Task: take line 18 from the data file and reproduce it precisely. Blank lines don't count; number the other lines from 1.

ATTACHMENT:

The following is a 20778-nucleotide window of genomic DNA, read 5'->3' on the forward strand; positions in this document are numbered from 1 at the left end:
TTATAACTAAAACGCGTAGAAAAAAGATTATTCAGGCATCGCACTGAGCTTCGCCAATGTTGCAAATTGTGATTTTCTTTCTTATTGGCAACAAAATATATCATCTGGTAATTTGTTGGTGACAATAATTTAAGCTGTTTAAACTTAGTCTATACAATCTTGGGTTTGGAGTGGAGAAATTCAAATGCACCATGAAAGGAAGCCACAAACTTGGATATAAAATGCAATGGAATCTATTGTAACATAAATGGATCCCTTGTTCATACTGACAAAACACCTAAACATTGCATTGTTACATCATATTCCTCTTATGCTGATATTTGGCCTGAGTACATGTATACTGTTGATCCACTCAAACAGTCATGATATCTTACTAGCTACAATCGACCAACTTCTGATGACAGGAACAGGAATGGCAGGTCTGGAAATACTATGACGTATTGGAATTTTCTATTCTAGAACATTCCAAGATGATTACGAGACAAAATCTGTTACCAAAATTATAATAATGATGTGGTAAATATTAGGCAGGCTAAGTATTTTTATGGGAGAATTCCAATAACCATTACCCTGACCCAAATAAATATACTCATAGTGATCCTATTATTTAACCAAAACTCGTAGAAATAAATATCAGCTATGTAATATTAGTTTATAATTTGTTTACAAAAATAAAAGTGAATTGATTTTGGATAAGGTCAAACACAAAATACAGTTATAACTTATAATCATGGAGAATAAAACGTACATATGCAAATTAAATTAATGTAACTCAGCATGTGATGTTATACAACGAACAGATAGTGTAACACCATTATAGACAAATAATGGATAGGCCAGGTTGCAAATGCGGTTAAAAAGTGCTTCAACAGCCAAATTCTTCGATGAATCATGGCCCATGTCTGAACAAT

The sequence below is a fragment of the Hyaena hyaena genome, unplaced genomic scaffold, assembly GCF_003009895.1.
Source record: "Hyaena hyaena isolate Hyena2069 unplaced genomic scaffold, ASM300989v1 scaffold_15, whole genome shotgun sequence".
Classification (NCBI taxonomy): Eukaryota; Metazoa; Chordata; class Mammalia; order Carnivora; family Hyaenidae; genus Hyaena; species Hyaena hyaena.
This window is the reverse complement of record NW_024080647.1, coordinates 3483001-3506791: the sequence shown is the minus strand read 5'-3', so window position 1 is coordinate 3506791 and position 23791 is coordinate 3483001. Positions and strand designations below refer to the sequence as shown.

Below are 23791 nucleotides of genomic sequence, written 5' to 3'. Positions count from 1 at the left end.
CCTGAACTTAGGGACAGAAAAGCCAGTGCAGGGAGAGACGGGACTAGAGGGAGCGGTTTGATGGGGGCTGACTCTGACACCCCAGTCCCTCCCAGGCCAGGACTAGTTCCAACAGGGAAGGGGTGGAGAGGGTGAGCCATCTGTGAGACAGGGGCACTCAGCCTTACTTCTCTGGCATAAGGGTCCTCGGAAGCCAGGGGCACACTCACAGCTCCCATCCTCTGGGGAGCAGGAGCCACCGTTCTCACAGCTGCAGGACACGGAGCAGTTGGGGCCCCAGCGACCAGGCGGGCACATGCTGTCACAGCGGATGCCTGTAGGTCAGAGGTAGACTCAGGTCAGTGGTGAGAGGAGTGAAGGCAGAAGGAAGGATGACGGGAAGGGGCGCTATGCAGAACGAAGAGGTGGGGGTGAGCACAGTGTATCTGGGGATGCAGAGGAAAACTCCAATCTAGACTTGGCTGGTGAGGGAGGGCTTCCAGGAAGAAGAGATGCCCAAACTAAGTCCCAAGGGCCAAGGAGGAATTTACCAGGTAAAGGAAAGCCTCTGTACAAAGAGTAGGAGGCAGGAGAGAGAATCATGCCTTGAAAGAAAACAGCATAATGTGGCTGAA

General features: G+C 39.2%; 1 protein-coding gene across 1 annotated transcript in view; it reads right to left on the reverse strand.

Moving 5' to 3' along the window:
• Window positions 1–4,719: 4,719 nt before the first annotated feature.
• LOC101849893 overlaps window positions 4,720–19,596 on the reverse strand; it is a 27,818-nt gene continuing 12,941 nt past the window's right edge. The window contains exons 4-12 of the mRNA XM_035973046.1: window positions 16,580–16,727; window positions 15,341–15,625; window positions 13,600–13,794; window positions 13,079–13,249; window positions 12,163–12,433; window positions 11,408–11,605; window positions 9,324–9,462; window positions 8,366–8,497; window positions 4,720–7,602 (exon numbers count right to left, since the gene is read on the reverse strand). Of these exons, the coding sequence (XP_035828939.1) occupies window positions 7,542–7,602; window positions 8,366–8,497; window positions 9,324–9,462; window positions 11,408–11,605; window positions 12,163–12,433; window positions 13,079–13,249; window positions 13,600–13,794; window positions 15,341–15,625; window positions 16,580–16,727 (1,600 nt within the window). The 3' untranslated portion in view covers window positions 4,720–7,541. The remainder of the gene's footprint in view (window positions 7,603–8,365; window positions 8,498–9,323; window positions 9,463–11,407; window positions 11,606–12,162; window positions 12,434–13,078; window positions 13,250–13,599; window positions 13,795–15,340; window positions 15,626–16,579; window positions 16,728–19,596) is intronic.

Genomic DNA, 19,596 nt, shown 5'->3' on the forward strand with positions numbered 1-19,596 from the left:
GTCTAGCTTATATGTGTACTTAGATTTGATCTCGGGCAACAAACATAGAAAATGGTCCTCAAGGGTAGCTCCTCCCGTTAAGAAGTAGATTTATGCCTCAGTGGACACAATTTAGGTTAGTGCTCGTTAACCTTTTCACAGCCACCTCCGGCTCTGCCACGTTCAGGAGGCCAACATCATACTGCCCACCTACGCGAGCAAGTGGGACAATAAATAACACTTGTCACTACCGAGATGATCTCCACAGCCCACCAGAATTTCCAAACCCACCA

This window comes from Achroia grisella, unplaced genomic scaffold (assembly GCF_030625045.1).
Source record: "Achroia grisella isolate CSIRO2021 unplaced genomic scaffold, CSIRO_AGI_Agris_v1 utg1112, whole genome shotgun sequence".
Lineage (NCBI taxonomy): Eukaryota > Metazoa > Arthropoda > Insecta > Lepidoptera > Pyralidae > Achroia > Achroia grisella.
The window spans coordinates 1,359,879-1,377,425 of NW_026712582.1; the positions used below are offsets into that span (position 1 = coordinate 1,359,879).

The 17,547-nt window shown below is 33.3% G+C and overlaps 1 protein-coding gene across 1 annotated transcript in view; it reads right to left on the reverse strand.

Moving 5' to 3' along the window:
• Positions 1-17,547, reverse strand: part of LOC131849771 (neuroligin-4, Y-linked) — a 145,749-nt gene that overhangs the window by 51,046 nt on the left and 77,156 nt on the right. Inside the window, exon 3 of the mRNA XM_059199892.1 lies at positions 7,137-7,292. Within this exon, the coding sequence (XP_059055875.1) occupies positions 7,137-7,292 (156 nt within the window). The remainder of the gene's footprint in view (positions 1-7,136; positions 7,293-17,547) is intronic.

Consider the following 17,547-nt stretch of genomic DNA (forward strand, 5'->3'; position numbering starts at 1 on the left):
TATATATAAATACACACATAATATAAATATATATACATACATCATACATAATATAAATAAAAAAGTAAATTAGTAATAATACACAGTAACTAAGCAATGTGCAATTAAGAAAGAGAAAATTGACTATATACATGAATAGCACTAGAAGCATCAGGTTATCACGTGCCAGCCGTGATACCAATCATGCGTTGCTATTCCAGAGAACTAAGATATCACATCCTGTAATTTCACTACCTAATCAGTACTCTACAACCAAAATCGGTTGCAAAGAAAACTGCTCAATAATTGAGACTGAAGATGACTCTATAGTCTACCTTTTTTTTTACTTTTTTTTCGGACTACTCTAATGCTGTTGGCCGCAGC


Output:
The window spans coordinates 1,359,879-1,377,425 of NW_026712582.1; the positions used below are offsets into that span (position 1 = coordinate 1,359,879).